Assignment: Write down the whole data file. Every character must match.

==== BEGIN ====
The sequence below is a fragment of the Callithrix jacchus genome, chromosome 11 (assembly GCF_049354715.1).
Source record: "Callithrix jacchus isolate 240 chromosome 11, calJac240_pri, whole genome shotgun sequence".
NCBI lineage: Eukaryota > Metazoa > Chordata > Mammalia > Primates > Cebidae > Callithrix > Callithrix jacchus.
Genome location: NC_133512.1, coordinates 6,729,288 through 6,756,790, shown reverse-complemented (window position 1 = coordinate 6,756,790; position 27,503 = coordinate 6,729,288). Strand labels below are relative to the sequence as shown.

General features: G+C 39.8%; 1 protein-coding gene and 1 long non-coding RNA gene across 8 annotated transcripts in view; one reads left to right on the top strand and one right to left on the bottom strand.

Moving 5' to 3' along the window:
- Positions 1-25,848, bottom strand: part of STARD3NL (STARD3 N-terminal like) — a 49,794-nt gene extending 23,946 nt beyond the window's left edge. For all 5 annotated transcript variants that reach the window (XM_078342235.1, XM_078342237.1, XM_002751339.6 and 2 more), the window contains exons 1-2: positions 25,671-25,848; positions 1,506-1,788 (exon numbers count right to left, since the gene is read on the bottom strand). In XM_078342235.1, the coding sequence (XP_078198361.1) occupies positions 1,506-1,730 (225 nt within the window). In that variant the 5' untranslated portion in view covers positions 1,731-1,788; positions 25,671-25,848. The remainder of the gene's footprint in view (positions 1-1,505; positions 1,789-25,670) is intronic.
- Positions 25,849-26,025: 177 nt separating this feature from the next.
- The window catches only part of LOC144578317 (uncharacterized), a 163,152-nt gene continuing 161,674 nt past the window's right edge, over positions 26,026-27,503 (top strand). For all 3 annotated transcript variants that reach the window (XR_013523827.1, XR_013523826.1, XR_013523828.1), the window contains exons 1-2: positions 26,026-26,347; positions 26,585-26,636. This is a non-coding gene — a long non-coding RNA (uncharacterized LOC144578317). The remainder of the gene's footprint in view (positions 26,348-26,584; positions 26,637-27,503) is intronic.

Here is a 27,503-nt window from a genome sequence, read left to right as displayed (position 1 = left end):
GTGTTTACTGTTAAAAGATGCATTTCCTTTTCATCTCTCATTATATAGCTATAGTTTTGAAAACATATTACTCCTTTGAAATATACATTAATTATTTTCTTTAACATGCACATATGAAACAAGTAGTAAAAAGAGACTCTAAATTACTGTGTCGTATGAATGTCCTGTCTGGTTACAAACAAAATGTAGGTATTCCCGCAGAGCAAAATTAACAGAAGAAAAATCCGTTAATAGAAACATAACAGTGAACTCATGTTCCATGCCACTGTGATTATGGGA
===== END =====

The sequence below is a fragment of the Callithrix jacchus genome, chromosome 11 (assembly GCF_049354715.1).
Source record: "Callithrix jacchus isolate 240 chromosome 11, calJac240_pri, whole genome shotgun sequence".
NCBI lineage: Eukaryota > Metazoa > Chordata > Mammalia > Primates > Cebidae > Callithrix > Callithrix jacchus.
Genome location: NC_133512.1, coordinates 6,729,288 through 6,756,790, shown reverse-complemented (window position 1 = coordinate 6,756,790; position 27,503 = coordinate 6,729,288). Strand labels below are relative to the sequence as shown.

General features: G+C 39.8%; 1 protein-coding gene and 1 long non-coding RNA gene across 8 annotated transcripts in view; one reads left to right on the top strand and one right to left on the bottom strand.

Moving 5' to 3' along the window:
- Positions 1-25,848, bottom strand: part of STARD3NL (STARD3 N-terminal like) — a 49,794-nt gene extending 23,946 nt beyond the window's left edge. For all 5 annotated transcript variants that reach the window (XM_078342235.1, XM_078342237.1, XM_002751339.6 and 2 more), the window contains exons 1-2: positions 25,671-25,848; positions 1,506-1,788 (exon numbers count right to left, since the gene is read on the bottom strand). In XM_078342235.1, the coding sequence (XP_078198361.1) occupies positions 1,506-1,730 (225 nt within the window). In that variant the 5' untranslated portion in view covers positions 1,731-1,788; positions 25,671-25,848. The remainder of the gene's footprint in view (positions 1-1,505; positions 1,789-25,670) is intronic.
- Positions 25,849-26,025: 177 nt separating this feature from the next.
- The window catches only part of LOC144578317 (uncharacterized), a 163,152-nt gene continuing 161,674 nt past the window's right edge, over positions 26,026-27,503 (top strand). For all 3 annotated transcript variants that reach the window (XR_013523827.1, XR_013523826.1, XR_013523828.1), the window contains exons 1-2: positions 26,026-26,347; positions 26,585-26,636. This is a non-coding gene — a long non-coding RNA (uncharacterized LOC144578317). The remainder of the gene's footprint in view (positions 26,348-26,584; positions 26,637-27,503) is intronic.

Here is a 27,503-nt window from a genome sequence, read left to right as displayed (position 1 = left end):
GTGTTTACTGTTAAAAGATGCATTTCCTTTTCATCTCTCATTATATAGCTATAGTTTTGAAAACATATTACTCCTTTGAAATATACATTAATTATTTTCTTTAACATGCACATATGAAACAAGTAGTAAAAAGAGACTCTAAATTACTGTGTCGTATGAATGTCCTGTCTGGTTACAAACAAAATGTAGGTATTCCCGCAGAGCAAAATTAACAGAAGAAAAATCCGTTAATAGAAACATAACAGTGAACTCATGTTCCATGCCACTGTGATTATGGGA